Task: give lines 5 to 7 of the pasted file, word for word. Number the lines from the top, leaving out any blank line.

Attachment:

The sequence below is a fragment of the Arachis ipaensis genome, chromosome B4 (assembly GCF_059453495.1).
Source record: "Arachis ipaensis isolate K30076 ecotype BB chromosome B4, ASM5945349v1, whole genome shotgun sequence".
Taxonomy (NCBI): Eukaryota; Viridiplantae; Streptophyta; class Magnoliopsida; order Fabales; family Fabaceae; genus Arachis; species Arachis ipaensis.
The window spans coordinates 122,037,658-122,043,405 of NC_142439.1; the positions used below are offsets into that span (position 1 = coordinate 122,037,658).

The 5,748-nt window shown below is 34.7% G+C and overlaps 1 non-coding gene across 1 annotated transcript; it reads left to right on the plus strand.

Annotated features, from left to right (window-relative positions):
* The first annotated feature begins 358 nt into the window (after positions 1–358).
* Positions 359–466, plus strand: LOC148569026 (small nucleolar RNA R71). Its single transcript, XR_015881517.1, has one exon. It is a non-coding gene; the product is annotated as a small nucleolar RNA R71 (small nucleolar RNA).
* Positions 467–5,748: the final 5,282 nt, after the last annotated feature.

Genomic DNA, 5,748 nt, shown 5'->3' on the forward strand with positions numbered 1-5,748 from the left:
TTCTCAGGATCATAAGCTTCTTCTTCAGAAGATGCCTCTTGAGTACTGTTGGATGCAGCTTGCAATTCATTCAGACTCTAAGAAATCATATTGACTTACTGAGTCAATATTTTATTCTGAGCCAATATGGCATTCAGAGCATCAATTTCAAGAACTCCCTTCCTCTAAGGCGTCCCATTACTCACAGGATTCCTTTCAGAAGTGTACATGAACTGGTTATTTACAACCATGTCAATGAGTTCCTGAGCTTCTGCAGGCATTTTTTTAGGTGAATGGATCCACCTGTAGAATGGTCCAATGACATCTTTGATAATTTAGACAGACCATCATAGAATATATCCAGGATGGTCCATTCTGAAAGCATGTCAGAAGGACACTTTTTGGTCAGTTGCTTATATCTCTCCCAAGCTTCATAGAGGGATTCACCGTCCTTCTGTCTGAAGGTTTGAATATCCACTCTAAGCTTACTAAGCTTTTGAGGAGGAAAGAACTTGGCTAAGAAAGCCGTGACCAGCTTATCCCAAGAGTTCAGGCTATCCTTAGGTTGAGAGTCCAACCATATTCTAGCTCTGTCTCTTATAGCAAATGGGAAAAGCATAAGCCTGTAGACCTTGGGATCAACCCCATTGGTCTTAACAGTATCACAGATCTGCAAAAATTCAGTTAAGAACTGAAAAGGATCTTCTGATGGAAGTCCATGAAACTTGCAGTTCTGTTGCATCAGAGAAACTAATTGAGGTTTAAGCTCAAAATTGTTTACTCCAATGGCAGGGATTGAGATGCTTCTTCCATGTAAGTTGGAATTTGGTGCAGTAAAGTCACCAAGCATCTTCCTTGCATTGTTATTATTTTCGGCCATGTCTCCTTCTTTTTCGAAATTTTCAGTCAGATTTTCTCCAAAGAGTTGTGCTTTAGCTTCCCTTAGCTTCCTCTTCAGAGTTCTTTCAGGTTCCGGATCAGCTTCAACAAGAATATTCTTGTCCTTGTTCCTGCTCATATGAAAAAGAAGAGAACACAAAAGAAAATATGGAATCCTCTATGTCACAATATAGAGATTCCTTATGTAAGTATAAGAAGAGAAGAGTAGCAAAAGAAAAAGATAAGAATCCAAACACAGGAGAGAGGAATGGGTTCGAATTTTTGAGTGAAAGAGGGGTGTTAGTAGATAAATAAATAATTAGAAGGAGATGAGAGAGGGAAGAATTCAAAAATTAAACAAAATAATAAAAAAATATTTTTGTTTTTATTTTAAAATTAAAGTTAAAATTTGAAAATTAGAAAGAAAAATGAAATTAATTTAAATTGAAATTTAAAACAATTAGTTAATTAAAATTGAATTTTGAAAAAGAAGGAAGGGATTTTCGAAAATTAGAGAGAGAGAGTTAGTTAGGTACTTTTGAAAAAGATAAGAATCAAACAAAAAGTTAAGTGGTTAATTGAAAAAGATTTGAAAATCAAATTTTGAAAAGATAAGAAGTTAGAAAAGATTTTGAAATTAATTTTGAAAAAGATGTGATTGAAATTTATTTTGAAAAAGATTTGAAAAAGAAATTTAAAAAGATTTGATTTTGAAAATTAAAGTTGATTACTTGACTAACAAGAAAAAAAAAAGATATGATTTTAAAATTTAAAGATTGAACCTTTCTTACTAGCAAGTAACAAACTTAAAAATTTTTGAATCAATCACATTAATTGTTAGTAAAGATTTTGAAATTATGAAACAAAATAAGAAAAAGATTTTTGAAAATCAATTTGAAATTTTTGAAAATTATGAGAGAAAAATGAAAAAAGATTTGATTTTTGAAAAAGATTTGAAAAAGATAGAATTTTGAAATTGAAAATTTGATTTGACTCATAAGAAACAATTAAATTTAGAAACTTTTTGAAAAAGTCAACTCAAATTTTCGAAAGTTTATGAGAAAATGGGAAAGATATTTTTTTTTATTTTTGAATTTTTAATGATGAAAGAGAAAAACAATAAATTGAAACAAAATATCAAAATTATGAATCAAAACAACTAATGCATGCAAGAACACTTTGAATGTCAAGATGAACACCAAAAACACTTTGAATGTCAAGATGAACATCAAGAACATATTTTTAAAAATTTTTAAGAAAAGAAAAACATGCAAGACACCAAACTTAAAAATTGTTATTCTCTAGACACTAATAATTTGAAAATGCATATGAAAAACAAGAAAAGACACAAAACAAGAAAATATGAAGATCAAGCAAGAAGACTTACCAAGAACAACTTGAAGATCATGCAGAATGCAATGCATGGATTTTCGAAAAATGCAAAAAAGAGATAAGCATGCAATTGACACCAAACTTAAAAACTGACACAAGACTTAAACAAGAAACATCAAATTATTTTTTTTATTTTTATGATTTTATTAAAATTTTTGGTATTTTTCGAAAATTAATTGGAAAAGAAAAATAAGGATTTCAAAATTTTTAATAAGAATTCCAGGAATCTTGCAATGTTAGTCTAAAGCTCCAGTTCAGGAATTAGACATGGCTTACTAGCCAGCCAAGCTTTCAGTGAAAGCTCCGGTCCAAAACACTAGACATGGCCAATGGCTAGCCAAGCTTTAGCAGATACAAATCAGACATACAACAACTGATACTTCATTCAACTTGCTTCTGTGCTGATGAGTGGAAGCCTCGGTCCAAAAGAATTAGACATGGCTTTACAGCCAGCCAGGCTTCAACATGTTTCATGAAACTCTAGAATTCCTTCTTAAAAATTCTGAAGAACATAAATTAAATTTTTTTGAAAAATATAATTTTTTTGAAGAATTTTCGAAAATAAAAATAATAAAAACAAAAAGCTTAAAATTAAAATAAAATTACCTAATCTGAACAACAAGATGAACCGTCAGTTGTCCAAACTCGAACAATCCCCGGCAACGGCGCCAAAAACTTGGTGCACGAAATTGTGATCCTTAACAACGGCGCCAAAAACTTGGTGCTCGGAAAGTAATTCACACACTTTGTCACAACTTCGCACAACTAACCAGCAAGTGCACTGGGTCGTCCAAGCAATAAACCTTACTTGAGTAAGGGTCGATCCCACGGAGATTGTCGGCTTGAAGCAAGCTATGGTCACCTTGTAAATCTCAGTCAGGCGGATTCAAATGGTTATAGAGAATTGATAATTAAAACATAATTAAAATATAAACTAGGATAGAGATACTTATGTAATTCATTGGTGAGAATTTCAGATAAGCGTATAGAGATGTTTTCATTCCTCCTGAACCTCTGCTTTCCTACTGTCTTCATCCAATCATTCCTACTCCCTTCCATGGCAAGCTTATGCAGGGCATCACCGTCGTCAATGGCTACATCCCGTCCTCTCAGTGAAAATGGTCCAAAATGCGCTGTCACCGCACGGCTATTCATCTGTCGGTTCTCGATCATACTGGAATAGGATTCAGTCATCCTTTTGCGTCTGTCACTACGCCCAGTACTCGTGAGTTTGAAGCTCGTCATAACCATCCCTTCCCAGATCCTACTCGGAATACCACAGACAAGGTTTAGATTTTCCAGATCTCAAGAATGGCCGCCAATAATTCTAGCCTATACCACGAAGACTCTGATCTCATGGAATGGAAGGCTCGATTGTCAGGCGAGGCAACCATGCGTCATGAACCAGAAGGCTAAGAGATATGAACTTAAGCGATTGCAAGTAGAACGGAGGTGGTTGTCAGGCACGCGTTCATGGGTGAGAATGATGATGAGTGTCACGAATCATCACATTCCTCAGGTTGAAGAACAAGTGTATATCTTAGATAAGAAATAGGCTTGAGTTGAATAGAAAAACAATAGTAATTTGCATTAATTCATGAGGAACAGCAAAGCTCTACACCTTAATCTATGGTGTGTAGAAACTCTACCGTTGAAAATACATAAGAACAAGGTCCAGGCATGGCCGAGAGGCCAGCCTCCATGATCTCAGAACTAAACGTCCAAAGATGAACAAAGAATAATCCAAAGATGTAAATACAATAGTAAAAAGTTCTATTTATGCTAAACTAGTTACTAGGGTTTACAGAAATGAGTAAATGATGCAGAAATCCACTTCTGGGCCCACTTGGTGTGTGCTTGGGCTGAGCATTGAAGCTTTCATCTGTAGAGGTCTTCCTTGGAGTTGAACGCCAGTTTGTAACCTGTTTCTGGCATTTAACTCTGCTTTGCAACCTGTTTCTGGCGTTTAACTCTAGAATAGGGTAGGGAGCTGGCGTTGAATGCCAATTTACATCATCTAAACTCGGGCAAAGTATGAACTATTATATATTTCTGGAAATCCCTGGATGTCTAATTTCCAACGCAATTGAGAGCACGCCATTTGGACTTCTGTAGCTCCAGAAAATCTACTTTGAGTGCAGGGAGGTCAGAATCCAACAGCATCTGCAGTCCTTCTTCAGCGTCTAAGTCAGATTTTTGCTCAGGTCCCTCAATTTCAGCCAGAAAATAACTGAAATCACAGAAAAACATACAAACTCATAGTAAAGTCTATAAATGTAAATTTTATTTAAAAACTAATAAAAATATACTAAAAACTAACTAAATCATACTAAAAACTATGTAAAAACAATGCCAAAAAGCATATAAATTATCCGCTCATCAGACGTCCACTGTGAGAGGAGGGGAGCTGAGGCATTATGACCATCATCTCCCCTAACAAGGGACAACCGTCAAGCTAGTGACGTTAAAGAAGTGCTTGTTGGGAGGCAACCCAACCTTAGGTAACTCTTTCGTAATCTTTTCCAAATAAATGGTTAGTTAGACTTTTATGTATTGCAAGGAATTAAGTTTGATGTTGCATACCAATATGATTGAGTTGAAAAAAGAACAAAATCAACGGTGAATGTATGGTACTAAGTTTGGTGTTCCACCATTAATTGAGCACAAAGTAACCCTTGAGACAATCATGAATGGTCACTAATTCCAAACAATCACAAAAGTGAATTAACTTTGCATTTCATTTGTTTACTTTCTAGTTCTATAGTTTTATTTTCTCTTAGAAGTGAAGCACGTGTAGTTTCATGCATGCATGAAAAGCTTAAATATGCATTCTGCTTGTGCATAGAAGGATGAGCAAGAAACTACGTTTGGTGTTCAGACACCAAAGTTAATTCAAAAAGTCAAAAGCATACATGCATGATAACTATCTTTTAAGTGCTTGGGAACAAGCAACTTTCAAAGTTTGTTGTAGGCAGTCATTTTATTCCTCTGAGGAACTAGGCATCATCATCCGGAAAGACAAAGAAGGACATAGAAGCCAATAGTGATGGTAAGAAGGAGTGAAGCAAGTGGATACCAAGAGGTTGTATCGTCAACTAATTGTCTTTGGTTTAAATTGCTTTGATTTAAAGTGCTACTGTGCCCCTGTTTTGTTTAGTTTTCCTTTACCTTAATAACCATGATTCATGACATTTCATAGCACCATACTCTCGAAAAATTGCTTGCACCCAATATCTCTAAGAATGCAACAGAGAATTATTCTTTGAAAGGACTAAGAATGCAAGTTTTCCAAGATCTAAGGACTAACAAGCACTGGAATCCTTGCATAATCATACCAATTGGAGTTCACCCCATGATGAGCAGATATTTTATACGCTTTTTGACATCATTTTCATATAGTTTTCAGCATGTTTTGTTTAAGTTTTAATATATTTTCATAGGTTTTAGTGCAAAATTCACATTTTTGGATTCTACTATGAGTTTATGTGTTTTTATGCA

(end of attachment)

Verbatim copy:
The 5,748-nt window shown below is 34.7% G+C and overlaps 1 non-coding gene across 1 annotated transcript; it reads left to right on the plus strand.

Annotated features, from left to right (window-relative positions):
* The first annotated feature begins 358 nt into the window (after positions 1–358).